Giving the Regulator power to request further information when assessing environment plans.
Clarifying what is a 'recordable incident'.
Consultation on the amendments closed on 20 December 2013 and submissions will be taken into account when finalising the amendments in February 2014.
Amendments to Cash Bidding Model
The cash bidding model under the OPGGSA was amended with effect from 14 December 2013.
The following are a number of key changes that have been implemented to the cash bidding model.
Limiting the discretion of the highest bidder to refuse an offer of a permit. A 10% deposit is payable upon placement of a cash bid and is forfeited if the offer is refused or full payment of the cash bid amount is not made by the due date.
Allowing a reserve price to be set for each of the areas being released. The reserve price may or may not be disclosed in advance of bid applications.
Allowing a pre-qualification assessment of potential bidders prior to cash bids being placed.
Were the two highest cash bids are equal, further cash bids are invited with the highest further bid being offered the permit (or where both further bids are also tied, the first bid received will be offered the permit).
Consultation on Energy White Paper
The Department of Industry (DoI) has released an 'Energy White Paper - Issues Paper: to inform preparation of a White Paper (December 2013)' (Issues Paper) for public comment.
The Issues Paper is the beginning of consultation on the Energy White Paper that will be developed by DoI. The Issues Paper outlines the scope of the Energy White Paper, maps links to other related policy and regulatory developments, and seeks comment on issues to be considered in a Green Paper that will outline possible policy approaches.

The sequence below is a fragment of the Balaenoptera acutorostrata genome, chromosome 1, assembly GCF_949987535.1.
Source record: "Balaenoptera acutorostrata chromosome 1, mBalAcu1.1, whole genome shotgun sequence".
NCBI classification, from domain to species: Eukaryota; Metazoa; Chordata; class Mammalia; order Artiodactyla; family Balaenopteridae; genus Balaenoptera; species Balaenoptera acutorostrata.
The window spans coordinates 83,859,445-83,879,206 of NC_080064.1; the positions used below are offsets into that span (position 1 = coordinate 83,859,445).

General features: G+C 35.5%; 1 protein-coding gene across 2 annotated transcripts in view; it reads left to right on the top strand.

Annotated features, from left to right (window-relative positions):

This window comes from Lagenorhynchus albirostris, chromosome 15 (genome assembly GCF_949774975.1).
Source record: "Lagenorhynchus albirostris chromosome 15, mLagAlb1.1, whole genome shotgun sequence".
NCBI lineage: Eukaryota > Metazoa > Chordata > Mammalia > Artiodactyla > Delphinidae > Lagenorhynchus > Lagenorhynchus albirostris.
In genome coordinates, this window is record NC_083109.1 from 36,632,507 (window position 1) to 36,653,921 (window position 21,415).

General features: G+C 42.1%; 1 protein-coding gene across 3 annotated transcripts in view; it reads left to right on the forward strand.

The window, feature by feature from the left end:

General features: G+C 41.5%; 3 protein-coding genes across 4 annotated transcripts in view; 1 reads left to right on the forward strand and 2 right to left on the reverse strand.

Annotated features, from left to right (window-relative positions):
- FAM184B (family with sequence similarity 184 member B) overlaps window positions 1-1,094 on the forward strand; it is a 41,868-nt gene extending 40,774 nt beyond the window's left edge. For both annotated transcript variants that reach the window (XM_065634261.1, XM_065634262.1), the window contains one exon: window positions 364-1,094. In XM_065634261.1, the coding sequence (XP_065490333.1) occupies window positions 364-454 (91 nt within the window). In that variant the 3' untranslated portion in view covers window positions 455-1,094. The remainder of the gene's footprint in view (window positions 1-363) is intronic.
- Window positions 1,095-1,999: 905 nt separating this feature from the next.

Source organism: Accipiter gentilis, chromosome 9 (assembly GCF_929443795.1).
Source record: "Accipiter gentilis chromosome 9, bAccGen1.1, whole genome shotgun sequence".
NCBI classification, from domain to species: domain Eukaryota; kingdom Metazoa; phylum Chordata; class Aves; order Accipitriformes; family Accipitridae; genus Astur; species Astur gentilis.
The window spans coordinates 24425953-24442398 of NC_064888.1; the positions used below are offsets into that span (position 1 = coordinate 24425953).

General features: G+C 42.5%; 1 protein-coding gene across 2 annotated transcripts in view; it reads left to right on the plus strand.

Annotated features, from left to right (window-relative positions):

Comments on the Issues Paper should be sent to the DoI by 7 February 2014.
The resulting Green Paper is expected to be released for consultation in May 2014, with the final Energy White Paper expected to be completed in September 2014.
More information on the Issues Paper can be found in our Legal Insight 'New Energy White Paper Process Commences'.
Revised National Plan for Maritime Environmental Emergencies
A revised National Plan for Maritime Environmental Emergencies is due to come into force mid 2014. The revised National Plan results from a significant review and lessons learned from major Australian and international incidents.
Cessation of Registration Fees under OPGGSA
Registration fees under the OPGGSA were abolished effective from 1 November 2013.
Fees have now been replaced with application fees reflecting the costs incurred in undertaking NOPTA’s relevant work. Importantly, there is now a flat application fee for the approval of a transfer or dealing (rather than a fee based on the value of the permit).
Increased Safety Case and Environment Plan Levies
On 1 January 2014 the safety case levies rose by 13% and the environment plan levies rose by 20%.
The increase was affected by the Offshore Petroleum and Greenhouse Gas Storage (Regulatory Levies) Amendment (Safety Case and Environment Plan Levies) Regulation 2013 No. 273 (Cth) which amended the Offshore Petroleum and Greenhouse Gas Storage (Regulatory Levies) Regulations (2004) 2004 No. 315 (Cth).